Principles of Design for Manufacturing

  • Sammy G. Shina


The principles of design for manufacturing and design for electronic assembly are not new; childhood toys such as Tinker Toys, Lincoln Logs, and Lego are good examples of design for manufacturing as they have the same objectives:
  • Minimum parts types

  • Standard components

  • Parts fit/snap together

  • No fasteners

  • No assembly tools required

  • Reduced assembly time and operator skills

This chapter explores some of the principles and origins of design for manufacture (DFM) and will give examples of DFM guidelines. The axiomatic theory of design is used to highlight this methodology. These design guidelines were based on common lessons learned while developing electronic products. Many similar checklists are being used in major electronic companies as a repository for the collective wisdom of their successful design engineers.


Electronic Product Design Guideline Quality Function Deployment Final Assembly Standard Part 
These keywords were added by machine and not by the authors. This process is experimental and the keywords may be updated as the learning algorithm improves.


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References and Suggested Reading

  1. Andreasen, M. and Hein, L. Integrated Product Development. Kempston: IFS Publications Ltd., 1989.Google Scholar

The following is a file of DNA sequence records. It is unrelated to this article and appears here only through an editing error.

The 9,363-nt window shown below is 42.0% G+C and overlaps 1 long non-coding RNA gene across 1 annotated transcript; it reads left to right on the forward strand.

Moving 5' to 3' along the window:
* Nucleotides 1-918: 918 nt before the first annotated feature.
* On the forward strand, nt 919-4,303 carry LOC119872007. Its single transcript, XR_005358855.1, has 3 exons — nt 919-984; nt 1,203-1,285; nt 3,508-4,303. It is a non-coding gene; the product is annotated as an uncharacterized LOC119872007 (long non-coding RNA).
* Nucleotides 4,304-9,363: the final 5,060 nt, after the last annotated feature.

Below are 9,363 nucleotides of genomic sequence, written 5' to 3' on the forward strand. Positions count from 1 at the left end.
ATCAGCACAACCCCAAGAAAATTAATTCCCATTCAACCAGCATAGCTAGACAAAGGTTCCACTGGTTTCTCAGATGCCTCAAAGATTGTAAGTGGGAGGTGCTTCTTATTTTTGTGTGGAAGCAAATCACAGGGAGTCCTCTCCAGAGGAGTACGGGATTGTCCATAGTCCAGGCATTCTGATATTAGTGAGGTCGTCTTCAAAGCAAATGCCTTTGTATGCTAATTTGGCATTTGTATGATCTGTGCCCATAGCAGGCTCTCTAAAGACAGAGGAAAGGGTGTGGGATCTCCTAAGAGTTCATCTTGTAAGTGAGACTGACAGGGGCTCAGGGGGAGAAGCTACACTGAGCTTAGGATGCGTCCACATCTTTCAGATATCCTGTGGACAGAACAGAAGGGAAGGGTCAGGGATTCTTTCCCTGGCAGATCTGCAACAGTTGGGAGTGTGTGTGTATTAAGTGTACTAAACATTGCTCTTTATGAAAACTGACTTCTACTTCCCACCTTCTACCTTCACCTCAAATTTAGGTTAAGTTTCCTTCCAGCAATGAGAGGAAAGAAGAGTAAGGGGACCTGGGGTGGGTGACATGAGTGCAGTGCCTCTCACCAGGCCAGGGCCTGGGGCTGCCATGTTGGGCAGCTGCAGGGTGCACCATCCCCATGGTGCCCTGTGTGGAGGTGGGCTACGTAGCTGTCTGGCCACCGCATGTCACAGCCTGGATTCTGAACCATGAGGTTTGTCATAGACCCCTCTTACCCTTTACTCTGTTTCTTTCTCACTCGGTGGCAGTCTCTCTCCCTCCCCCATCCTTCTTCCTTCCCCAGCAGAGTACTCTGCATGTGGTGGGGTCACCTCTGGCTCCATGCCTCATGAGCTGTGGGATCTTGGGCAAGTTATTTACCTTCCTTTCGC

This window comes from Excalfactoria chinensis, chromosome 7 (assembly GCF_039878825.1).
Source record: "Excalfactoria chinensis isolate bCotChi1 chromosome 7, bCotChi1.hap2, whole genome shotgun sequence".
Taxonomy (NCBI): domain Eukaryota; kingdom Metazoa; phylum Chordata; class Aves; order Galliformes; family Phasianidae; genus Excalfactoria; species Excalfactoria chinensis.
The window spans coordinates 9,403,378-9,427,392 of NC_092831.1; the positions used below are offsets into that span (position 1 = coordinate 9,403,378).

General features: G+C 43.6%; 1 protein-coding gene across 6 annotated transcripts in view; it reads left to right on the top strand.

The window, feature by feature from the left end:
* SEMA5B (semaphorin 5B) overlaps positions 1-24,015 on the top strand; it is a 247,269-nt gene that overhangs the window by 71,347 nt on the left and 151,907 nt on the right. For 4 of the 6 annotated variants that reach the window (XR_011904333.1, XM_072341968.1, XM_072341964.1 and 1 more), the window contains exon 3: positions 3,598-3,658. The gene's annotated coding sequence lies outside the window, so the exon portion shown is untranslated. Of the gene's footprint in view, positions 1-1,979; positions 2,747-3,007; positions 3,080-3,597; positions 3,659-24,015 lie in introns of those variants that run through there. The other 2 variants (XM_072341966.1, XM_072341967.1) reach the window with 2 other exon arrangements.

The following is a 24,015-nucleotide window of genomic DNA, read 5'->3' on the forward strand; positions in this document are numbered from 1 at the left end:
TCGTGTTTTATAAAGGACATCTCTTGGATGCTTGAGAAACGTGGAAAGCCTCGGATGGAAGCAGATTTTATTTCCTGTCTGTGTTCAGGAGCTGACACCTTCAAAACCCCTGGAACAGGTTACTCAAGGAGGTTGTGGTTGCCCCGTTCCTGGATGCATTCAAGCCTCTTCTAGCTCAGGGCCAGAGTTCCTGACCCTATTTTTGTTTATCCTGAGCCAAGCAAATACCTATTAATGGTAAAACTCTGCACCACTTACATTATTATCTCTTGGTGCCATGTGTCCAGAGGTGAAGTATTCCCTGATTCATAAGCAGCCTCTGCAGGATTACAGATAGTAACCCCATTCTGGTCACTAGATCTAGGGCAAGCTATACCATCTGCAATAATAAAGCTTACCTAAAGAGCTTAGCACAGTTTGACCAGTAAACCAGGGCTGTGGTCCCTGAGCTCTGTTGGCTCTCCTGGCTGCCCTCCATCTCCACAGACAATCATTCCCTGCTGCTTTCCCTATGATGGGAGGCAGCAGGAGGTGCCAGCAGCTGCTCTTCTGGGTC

2. Andreasen, M., Kahler, S. and Lund, T. Design for Assembly. Kempston: IFS Publications Ltd., 1983.Google Scholar
  3. Botticelli, A. “A design guide to precision sheet metal fabrication.” Electronic Packaging and Production Magazine, July, 1980.Google Scholar
  4. Boothroyd, G. and Dewhurst, P. Product Design for Assembly. Wakefield, R.I., 1987.Google Scholar
  5. Dangerfield, K., “The Management of Design.” Proceedings of the 6th Annual Conference on Design Engineering. Kempston: IFS Publications Ltd., 1988.Google Scholar
  6. Eder, W.E. “Theory of technical systems: Prerequisite to design theory.” Proceedings of the Institution of Mechanical Engineers. Boston: ICED, 1987.Google Scholar
  7. Holden, Happy. “DFM, the competitive program for the 90s.” Lecture given at the INTEREX Conference, Boston, Mass., August 1990.Google Scholar
  8. Miles, B.L. “Design for assembly: A key element within the design for manufacture.” Proceedings of the Institution for Mechanical Engineers, 203, 1988.Google Scholar
  9. Suh, Nam P. The Principles of Design. New York: Oxford University Press, 1990.Google Scholar

Copyright information

© Van Nostrand Reinhold 1991

Authors and Affiliations

  • Sammy G. Shina
    • 1
  1. 1.University of LowellUSA

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